This record was my initiation into the troubled world of the twentieth century. I was four years old and fascinated by what I heard coming from our new Daddy-assembled stereo console. I could not give voice to the deep and complex emotions I felt when confronted with Bartók’s admixture of folk scales, split-meter, dissonance, consonance, and constantly shifting timbre, but I knew I craved the experience, again and again, so this became oft-requested bedtime music from me.
Amazingly, this vibrant document began with a visit to a New York hospital room where Béla Bartók, a depressed and impoverished refugee of Nazi-occupied Hungary, was suffering a mystery ailment. His friend, Fritz Reiner, alarmed that the composer’s spirits were sinking, had secured the money to commission a piece of music for orchestra. Recuperation at Saranac Lake in the Adirondacks provided the impetus Bartók needed to finish what was justly termed, “the best orchestral piece of the last 25 years.” One could add “for the next 70 years,” given that this October is the 69th anniversary of its composition, and I am unaware of anything that can touch the deft mastery, the starkly beautiful invention, and the cogent voice of modernity, that Concerto for Orchestra evinces.
From his Mikrokosmos piano primers to his ground-breaking string quartets, Bartók was a fully-engaged composer. His folk music collecting trips with pal Zoltan Kodaly in Romania and Hungary helped document (on cylinders!) a music that is now alive and strong again. Cinema buffs owe (or can blame) Bartók for, I am certain, inspiring Bernard Herrmann’s famous shower scene score in Alfred Hitchcock’s Psycho. The screeching violins had been predated in Bartók’s string quartets. A master composer like Herrmann had surely studied those scores.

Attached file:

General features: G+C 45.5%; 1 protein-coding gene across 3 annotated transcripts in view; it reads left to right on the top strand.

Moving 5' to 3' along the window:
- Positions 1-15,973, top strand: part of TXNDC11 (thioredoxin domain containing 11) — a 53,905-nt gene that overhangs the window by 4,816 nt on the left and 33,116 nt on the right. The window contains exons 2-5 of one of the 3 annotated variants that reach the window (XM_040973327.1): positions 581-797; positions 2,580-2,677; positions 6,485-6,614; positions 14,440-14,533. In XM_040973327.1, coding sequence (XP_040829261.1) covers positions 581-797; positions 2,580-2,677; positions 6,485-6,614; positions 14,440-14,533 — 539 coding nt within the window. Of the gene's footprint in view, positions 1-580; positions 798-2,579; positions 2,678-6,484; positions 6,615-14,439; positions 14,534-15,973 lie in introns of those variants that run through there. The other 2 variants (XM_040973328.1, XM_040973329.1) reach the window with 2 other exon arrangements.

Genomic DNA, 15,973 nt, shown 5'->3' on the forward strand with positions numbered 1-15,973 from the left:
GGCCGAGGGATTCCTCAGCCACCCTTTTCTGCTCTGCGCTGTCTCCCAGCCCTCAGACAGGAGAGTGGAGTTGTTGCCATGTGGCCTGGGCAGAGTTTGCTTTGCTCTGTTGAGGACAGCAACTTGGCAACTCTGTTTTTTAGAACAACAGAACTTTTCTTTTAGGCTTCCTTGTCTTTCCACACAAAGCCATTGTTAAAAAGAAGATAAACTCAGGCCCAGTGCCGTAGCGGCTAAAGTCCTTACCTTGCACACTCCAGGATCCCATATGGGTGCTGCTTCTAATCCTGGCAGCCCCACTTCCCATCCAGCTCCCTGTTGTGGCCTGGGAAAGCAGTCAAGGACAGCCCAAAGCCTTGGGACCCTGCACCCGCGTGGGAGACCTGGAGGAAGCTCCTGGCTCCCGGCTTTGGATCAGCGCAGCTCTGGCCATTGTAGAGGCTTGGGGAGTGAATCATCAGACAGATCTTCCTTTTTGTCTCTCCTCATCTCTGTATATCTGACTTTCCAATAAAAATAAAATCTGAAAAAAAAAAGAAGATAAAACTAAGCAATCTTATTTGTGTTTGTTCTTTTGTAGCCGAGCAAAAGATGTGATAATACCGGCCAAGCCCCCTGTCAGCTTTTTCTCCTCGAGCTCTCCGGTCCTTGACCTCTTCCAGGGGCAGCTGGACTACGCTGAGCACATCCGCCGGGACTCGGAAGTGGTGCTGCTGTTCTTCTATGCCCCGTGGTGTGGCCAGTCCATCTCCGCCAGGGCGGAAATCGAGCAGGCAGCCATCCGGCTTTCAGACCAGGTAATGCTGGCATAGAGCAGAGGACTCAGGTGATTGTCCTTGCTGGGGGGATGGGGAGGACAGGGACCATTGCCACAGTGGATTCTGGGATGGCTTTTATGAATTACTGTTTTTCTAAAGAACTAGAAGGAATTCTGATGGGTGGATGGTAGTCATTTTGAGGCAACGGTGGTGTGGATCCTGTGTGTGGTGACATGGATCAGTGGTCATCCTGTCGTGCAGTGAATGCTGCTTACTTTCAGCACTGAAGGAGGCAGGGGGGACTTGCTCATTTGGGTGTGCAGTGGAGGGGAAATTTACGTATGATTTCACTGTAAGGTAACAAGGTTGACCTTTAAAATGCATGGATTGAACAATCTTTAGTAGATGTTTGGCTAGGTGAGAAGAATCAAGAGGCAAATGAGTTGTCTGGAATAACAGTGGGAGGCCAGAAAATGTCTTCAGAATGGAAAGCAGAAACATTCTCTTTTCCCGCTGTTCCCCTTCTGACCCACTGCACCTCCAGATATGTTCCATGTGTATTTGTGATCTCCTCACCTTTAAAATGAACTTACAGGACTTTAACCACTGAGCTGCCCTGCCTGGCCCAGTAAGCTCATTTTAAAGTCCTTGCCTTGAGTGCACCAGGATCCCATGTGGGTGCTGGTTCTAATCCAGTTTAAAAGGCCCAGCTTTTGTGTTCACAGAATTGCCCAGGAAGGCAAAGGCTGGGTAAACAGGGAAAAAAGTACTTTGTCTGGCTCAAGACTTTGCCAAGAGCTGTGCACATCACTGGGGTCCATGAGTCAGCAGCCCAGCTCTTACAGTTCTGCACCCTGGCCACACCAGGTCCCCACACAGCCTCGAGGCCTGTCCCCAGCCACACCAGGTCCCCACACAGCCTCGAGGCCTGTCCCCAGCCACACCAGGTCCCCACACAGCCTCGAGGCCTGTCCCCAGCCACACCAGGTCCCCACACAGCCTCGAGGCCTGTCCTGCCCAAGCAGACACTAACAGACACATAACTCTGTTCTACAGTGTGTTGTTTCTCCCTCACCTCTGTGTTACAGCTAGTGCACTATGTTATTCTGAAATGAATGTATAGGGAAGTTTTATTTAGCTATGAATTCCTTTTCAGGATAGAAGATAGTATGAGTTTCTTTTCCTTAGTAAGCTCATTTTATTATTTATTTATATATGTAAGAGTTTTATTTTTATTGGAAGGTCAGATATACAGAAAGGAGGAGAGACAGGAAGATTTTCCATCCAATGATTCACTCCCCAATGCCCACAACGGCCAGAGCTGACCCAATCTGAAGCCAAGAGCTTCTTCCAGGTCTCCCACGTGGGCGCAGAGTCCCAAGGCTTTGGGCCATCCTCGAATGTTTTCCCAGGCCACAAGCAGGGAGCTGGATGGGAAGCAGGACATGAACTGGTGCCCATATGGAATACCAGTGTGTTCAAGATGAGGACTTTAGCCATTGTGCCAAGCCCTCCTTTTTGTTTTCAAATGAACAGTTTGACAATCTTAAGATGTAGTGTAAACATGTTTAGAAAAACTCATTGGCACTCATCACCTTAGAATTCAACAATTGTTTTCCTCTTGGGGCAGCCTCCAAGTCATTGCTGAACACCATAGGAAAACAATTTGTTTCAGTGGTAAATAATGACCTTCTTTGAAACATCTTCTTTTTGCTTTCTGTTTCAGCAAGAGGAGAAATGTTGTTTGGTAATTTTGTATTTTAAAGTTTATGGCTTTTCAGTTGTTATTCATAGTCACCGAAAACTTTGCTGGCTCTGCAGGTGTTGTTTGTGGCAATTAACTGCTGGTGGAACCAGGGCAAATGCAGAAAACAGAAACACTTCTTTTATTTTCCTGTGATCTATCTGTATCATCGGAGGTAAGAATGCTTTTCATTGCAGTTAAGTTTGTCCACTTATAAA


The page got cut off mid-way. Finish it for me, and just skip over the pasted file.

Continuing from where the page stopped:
Two more comments: one musical, the other gossipy. Concertos are typically devoted to a single solo instrument backed by an orchestra. The soloist dazzles us with pyrotechnics and poetry. Occasionally, double concertos feature two instrumental soloists who interweave. Bartók takes the whole orchestra, and, section by section, features specialities and sonorities of each. (Leonard Bernstein has a brilliant Young People’s Concert devoted to explaining this.)
And now to the gossip. While Bartók was working on his Concerto, Dmitri Shostakovich’s Leningrad Symphony (No. 7), a tribute to the city and a symbol of Soviet resistance to Nazi totalitarianism, was getting plenty of radio play and acclaim. Bartók was not having any of it, particularly the march which repeats twelve laborious times in the first movement. So in Bartók’s fourth movement of the Concerto, an achingly lovely memory of his native Hungary, now in Nazi clutches, Bartók has Shostakovich’s march crash in! Then in a few short measures he gives it far richer treatment than found in the original. It’s an unmistakeable mocking and one-upmanship. (You’ve got to wonder if Dmitri’s son, conductor Maxim Shostakovich, would ever consent to conducting Bartok’s work, given this sleight to his father.) But the poor and neglected Béla Bartók knew he should have been given those accolades instead.
Bartók’s Concerto for Orchestra did give him accolades, resoundingly so, but he succumbed to death before new plans could be realized. It’s the world’s loss.